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Raiders of the lost archaeology

University of Minnesota Duluth students dig and survey a Duluth Archaeology Center found site. (Submitted by Susan Mulholland) 1 / 3
(Left to Right) Duluth Archaeology Center owners Susan Mulholland, Jennifer Hamilton and Steve Mulholland. (Photo by John Steven Shirley, Jr.)2 / 3
Display box of artifacts from the Fish Lake area. (Photo by John Steven Shirley, Jr.) 3 / 3

Duluth Archaeology Center members rarely use bullwhips or ride camels, but they do work to uncover and protect the little-known and often-ignored archaeology of the Northland.

Located at 5910 Freemont St. in Duluth, the company was started in 2000 by Susan Mulholland, Stephen Mulholland and Jennifer Hamilton. The trio had worked together at the University of Minnesota Duluth’s Archaeometry Laboratory, which has since closed.

DAC’s main work is cultural resource management. Companies, such as Minnesota Power and government entities, hire them to comply with federal and state laws regarding conducting archaeological studies before building.

The goal is to add to more history to be covered in books, instead of by concrete.

“Are you going to disturb any historic properties? How do you mitigate the effects of the impact? In many cases, there is some compromise worked out,”said Susan Mulholland.

The group also does purely academic work. Susan Mulholland’s main research interests involve the paleolithic period. She wants to know time and direction of the earliest migrations of people into the area.

Hamilton’s interests center on the ceramics of the Woodland period, 2,000 years before contact with Europeans.

And Stephen Mulholland is interested in everything.

The group also hosts a sort of “Antique Stone Show.” Upon request, it will examine the public’s artifacts, free of charge.

“Bring in your artifacts. You’re not at any risk of losing what you have. We just want to know what you have, where it came from, so we can add that to our wealth of knowledge of this area and get a dot on a map and data,” Hamilton said.

Unfortunately, they sometimes have to “rock somebody’s world” when their “arrowhead” turns out to be just a stone.

Their cultural resource management work has saved history. While the three were still working at UMD, St. Louis County was redoing the road to Fish Lake Reservoir, on Minnesota Power land. They were informed the county was unknowingly bulldozing over an archeological site. Stephen Mulholland went out to the site and found artifacts lying where the bulldozers had been.

“So I called the Minnesota Power people and said, ‘Hey, we have a situation out there. The county did this and they disturbed part of the archeological site, and it’s a big site’,” Susan Mulholland said.

This led to many digs, which discovered and saved artifacts. With funds from the Department of Natural Resources and Minnesota Power, and help from a large group of UMD volunteers, they were able to collect many items.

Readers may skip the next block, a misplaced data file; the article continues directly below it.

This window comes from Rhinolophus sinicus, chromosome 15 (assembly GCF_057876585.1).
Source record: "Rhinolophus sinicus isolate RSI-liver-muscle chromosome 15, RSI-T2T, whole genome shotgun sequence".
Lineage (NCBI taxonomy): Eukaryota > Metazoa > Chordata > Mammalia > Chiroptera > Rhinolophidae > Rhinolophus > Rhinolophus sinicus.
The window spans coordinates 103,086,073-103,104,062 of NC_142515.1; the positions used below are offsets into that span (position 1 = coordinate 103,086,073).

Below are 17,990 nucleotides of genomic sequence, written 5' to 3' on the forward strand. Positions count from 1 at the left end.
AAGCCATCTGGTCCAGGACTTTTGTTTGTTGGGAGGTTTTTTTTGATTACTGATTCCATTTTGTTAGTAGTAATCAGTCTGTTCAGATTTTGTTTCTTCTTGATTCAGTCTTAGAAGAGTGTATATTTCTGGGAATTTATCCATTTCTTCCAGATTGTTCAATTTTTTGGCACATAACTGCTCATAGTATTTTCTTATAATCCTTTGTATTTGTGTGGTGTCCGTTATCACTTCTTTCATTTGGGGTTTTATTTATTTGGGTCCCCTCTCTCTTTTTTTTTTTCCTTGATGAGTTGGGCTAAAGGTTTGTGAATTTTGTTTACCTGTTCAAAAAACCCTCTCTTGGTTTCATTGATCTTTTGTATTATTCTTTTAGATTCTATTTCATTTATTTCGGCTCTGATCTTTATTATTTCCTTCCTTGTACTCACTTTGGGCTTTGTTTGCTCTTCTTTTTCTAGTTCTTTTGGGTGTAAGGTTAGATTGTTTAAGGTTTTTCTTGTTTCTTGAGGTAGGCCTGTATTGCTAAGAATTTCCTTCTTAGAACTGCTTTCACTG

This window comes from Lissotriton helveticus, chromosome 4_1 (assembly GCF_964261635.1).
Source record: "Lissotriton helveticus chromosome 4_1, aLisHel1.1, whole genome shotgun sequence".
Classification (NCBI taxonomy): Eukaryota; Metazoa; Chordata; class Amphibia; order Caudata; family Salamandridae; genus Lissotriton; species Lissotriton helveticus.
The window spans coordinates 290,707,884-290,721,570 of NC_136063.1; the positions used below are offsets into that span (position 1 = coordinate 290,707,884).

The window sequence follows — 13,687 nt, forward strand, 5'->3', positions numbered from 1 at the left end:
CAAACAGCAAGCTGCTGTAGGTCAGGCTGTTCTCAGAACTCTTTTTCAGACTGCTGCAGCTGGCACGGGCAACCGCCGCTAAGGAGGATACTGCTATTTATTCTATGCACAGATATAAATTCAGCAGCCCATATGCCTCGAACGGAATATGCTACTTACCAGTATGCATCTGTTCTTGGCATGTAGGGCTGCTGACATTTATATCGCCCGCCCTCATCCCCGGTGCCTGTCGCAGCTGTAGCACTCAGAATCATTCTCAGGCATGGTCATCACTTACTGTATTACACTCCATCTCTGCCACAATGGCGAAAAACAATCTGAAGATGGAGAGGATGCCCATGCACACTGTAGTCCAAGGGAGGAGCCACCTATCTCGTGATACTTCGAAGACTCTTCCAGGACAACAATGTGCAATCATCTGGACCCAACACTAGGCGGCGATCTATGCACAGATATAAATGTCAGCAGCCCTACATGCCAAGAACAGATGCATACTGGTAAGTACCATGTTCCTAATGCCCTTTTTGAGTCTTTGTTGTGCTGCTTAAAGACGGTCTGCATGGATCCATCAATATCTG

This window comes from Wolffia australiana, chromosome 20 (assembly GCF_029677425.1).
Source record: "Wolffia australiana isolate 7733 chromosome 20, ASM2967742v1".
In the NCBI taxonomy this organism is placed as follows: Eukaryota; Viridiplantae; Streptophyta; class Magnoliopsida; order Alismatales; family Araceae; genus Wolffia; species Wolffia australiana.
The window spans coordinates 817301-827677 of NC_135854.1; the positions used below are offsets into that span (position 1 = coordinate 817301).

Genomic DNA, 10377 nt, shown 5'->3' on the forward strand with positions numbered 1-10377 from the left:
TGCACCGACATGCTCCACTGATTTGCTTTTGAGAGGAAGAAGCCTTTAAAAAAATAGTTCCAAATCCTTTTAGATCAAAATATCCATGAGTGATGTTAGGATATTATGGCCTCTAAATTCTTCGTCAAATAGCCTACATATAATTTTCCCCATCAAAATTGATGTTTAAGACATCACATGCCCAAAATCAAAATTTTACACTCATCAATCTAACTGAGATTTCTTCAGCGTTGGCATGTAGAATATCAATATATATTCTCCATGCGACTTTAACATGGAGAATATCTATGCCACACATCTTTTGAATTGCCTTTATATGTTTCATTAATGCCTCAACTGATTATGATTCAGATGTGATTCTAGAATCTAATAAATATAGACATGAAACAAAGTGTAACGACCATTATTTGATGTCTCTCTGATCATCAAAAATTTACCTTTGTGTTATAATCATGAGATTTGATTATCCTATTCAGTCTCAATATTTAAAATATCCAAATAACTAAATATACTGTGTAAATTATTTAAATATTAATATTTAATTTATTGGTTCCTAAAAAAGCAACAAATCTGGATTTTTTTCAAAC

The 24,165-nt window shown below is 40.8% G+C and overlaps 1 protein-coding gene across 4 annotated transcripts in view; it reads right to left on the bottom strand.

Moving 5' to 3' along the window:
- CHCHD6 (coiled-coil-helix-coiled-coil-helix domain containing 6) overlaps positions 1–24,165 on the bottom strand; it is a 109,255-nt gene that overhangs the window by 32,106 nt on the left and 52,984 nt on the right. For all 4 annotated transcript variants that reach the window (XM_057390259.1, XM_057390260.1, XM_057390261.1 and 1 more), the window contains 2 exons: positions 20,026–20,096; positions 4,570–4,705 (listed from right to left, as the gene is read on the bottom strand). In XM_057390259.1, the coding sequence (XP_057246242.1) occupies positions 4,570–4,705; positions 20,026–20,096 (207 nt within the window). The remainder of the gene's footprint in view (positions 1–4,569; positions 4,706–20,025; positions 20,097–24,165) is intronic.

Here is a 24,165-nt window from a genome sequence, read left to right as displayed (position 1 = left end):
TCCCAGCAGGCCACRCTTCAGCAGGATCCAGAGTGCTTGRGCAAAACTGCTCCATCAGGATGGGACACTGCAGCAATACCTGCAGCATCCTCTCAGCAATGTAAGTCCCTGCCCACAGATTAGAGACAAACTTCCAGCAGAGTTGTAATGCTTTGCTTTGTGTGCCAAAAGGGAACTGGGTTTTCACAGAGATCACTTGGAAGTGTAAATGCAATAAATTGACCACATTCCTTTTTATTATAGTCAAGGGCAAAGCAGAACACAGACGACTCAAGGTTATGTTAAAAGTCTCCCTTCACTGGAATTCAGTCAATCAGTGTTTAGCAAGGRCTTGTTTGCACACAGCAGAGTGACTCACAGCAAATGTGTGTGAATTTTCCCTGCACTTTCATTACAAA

After the construction crew learned of the situation, they were very helpful. At one point, the crew suggested they scrape a foot and a half of dirt into a pile that could be screened for artifacts.

“It’s one of the rare times that we had a line of volunteers with screens, and we were screening this big bulldozed pile,” Hamilton said.

According to Stephen Mulholland, archeology in this area was largely ignored until the past 25 years — and sometimes their academic peers have thrown mud at digging in the Northland.

“I was at a talk once and a presenter looked me straight in the eye and said, ‘There’s no archeology north of Hinckley,’” said Susan Mulholland, adding that if she hadn’t been sick, she would have set him straight.

“That is the great thing about up here. We don’t know a whole lot. Much of the state has been plowed, but up here we have a whole lot of vegetation … So it is harder to find buried sites. But, if you find them, they are more likely to be in good shape,” Susan Mulholland said.

These “Raiders of the Lost Archeology” promote their underground movement, with public outreach.

DAC runs events with the Northern Lakes Archaeological Society, which has monthly presentations September through May. NLAS events are promoted through DAC’s webpage and Facebook page, by email. DAC also helps organize NLAS events, including the annual archaeology festival at the Glensheen Mansion.

DAC hosts three to four summer presentations a year at the Boulder Lake Environmental Center. Last year, the group hosted a junior archaeology program at Duluth libraries, involving sandbox archaeology.

Upon request, DAC will speak at schools.

“We do want to get the message out that archaeology does exist and it’s here in Northern Minnesota,” said Hamilton.

For more information about DAC and NLAS visit dulutharchaeologycenter.com and the Duluth Archaeology Center’s Facebook page. Email DAC at archcenter@aol.com to ask to be notified of upcoming DAC and NLAS events.

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